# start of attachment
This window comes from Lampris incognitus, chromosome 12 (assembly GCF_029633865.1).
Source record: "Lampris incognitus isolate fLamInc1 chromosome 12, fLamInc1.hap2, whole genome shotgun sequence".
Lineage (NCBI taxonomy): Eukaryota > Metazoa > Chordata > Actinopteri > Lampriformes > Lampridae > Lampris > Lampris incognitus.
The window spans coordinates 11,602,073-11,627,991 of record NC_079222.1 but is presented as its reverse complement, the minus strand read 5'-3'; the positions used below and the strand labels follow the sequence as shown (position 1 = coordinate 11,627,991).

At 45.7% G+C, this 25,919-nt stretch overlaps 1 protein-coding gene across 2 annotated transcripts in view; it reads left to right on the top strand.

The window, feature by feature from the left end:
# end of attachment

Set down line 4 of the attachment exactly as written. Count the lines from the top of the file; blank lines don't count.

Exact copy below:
The window spans coordinates 11,602,073-11,627,991 of record NC_079222.1 but is presented as its reverse complement, the minus strand read 5'-3'; the positions used below and the strand labels follow the sequence as shown (position 1 = coordinate 11,627,991).